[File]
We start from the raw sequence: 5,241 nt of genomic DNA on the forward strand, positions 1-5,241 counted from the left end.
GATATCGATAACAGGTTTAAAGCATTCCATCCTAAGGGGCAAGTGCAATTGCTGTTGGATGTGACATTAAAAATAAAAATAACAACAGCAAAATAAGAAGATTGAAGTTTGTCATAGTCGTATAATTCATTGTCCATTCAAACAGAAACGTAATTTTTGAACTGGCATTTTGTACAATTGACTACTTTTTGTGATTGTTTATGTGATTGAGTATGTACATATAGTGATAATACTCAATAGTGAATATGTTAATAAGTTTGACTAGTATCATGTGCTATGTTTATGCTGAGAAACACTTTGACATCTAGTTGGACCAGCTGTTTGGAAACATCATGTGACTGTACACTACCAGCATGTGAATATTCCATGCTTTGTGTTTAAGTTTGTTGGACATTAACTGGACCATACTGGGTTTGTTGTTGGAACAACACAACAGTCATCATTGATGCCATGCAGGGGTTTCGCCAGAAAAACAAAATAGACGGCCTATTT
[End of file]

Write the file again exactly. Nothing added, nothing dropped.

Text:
We start from the raw sequence: 5,241 nt of genomic DNA on the forward strand, positions 1-5,241 counted from the left end.
GATATCGATAACAGGTTTAAAGCATTCCATCCTAAGGGGCAAGTGCAATTGCTGTTGGATGTGACATTAAAAATAAAAATAACAACAGCAAAATAAGAAGATTGAAGTTTGTCATAGTCGTATAATTCATTGTCCATTCAAACAGAAACGTAATTTTTGAACTGGCATTTTGTACAATTGACTACTTTTTGTGATTGTTTATGTGATTGAGTATGTACATATAGTGATAATACTCAATAGTGAATATGTTAATAAGTTTGACTAGTATCATGTGCTATGTTTATGCTGAGAAACACTTTGACATCTAGTTGGACCAGCTGTTTGGAAACATCATGTGACTGTACACTACCAGCATGTGAATATTCCATGCTTTGTGTTTAAGTTTGTTGGACATTAACTGGACCATACTGGGTTTGTTGTTGGAACAACACAACAGTCATCATTGATGCCATGCAGGGGTTTCGCCAGAAAAACAAAATAGACGGCCTATTT